One of Jakarta’s artistic landmarks, the Jakarta Arts Center at Taman Ismail Marzuki (TIM), is the place to be for theater, movies, or stargazing at the capital’s best-known planetarium.
But often overlooked by the crowds at TIM, with the exception of the bohemian artists who make the place their haunt of choice, are visual arts exhibitions that provide a glimpse into the country’s lesser known yet vibrant art scene.
We took a look at the exhibitions of two artists currently on display at TIM’s galleries to see how Indonesia’s circumstances and traditions shaped their outlook.
Land of Legacy: An Examination of Indonesia’s Potential
The dizzying pace of change in Indonesia over the past decade might seem mind-boggling to some people, but not Baron Basuning.
The 52-year-old painter catches an element of the country’s heady times through the dynamic lines and bold colors of the abstract works in “Land of Legacy.”
A late-blooming artist who gave up a career as a reporter for the online news portal Detik to paint full time in 1998, South Sumatra-born Baron’s exhibit highlights Indonesia’s potential and its natural riches.
“[‘Land of Legacy’] is a view of the sun from an airplane. It’s a metaphor for the bright future we might have ahead of us,” Baron said.
“However, the dazzlingly sunny patch could be the wasteland Indonesia will become if we fail to conserve it. We remain ignorant about Indonesia’s rich natural resources. That is one of the main reasons why more than 65 percent of those resources are owned by foreigners.”
One of the exhibition’s principal works, “Land of Gold” critically explores Indonesia’s potential riches as a blessing and a curse.
“‘Land of Gold’ is about the exploitation of gold and other resources by the Freeport-McMoRan company in Papua. They might make a fortune through those resources, yet the Papuan people are still impoverished,” said Baron.
“The theme of exploitation is just as apparent through the dark presence that is pulling the reclining figure.”
Baron’s work also touches on the world at large, as personified by New York City, and Indonesia’s place in it. “One of my paintings, ‘The Tale of 2 Islands,’ explores the intertwining yet different destinies of Run Island, which is part of the Banda Islands chain in eastern Indonesia, and Manhattan” said Baron, who showcased his work as part of a joint exhibition earlier this year at New York’s Agora Gallery.
“Run was exchanged for Manhattan as part of a 1665 treaty between the Dutch and English. Though the island was richer in spices and other natural resources than Manhattan, it still remained a sleepy tropical backwater, whereas Manhattan became a rich, populous city and a world center for the arts.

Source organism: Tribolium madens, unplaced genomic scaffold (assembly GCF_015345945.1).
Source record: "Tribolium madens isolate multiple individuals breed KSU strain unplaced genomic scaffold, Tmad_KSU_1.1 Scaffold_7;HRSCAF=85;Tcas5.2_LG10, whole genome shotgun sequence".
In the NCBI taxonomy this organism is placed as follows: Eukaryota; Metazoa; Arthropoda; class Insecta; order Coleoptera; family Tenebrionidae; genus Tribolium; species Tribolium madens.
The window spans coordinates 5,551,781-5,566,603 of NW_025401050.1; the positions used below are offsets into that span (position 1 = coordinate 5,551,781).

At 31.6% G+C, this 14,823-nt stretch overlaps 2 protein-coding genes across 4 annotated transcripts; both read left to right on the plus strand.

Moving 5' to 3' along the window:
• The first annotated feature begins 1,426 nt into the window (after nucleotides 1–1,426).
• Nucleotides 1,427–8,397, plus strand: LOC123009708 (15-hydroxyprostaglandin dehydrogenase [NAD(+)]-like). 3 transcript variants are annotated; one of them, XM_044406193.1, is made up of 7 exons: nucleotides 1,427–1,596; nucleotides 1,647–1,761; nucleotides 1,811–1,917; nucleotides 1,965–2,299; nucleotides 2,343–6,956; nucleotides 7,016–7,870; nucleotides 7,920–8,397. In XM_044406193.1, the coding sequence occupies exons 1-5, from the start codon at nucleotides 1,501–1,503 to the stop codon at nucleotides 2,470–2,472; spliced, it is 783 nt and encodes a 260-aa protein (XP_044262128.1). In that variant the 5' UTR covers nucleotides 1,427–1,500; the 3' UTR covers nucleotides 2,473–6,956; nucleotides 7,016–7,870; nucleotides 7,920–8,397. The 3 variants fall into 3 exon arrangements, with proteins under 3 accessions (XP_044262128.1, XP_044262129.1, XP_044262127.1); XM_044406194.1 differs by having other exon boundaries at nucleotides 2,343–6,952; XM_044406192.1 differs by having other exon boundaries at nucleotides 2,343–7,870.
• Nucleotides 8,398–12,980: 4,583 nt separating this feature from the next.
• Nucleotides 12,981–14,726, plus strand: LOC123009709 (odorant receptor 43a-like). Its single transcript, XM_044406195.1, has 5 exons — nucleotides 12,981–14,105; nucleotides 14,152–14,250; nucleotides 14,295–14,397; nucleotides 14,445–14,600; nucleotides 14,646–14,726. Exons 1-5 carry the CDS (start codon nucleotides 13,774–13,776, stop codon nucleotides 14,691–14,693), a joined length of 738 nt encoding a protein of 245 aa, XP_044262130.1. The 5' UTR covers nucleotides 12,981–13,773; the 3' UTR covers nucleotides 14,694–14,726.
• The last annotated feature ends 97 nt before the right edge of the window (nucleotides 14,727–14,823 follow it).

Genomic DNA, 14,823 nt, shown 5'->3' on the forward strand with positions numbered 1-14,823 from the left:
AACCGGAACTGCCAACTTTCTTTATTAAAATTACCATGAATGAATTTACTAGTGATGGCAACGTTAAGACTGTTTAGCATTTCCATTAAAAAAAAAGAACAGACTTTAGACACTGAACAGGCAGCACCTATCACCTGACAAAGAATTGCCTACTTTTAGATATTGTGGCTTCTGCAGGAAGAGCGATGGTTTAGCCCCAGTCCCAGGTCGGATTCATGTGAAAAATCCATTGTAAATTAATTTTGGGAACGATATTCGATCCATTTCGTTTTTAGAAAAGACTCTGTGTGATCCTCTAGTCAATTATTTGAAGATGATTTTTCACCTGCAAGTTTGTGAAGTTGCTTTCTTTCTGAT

“Run’s fate is a reminder of what will happen if Indonesia fails to live up to its potential.”
El Silencio: Listening to the Sounds of Silence Amid Turbulent Times
Hidajat Lpd’s solo exhibition “El Silencio” examines how the silence of contemplation is becoming an increasingly scarce luxury in contemporary Indonesia, in contrast to the more idyllic times when he started his career in 1955.
In the exhibition catalogue, the 70-year-old painter laments the self-serving opportunism of Indonesia’s leaders and erosion of the country’s culture in the face of globalization.
Hidayat explores this phenomenon through the surreal and stark “Biduan Wanita Botak,” “The Bald Women Musicians” and “Accapella.”
A homage to the works of Theater of the Absurd playwright Eugene Ionesco such as “The Bald Soprano,” or“Bald Prima Donna,” Biduan Wanita Botak” pokes fun at Indonesia’s leaders for their perceived corruption, incompetence and lack of accountability.
The naked, bald figures in “Accappella,” on the other hand, seemingly bares that incompetence for all to see, while the leaders remain oblivious to it, much like the Emperor without his clothes.
Aside from stinging satire, Hidajat’s work can also be reverential, such as his “Ode Buat Rendra” or “Ode to Rendra.”
A tribute to late Indonesian playwright Rendra, the poignant stillness of the painting represents the void left by Rendra after his death in 2009.
At the same time, his tangible form reminds one about his place in Indonesian culture. Hidayat brings his more eloquent moments to the surface with wayang-themed works like “Pandawa Lima” and “Kalimusada.”
The paintings serve to reflect his reminiscences about the role wayang had in shaping his art and world view.
In “Pandawa Lima,” Hidajat argues that Indonesian wayang had already produced its own surrealist school of art hundreds of years before 20th century masters of the genre like Salvador Dali and Pablo Picasso elaborated the concept.
“Kalimusada” highlights the role that wayang played in spreading Islam throughout Indonesia.
However, Hidajat’s take on wayang is more than a lament for days gone by.
For starters, the stationary postures of the wayang in “El Silencio” are a critique of the meaninglessness and banality of Indonesian literature.
His painting “Sinden,” meaning a Javanese diva, is just as sharply critical, pointing out the pointlessness of soap operas, comedic variety shows and even television news, and their inability to enlighten the public.
Hidajat juxtaposed his criticism of Indonesian society for forgetting its cultural roots with works like “Teater Rakyat di Beijing,” or the “People’s Theater in Beijing.”
Until then, prepare to see Indonesian art and society in a new, jaded light.
Originally published in The Jakarta Globe on May 13, 2013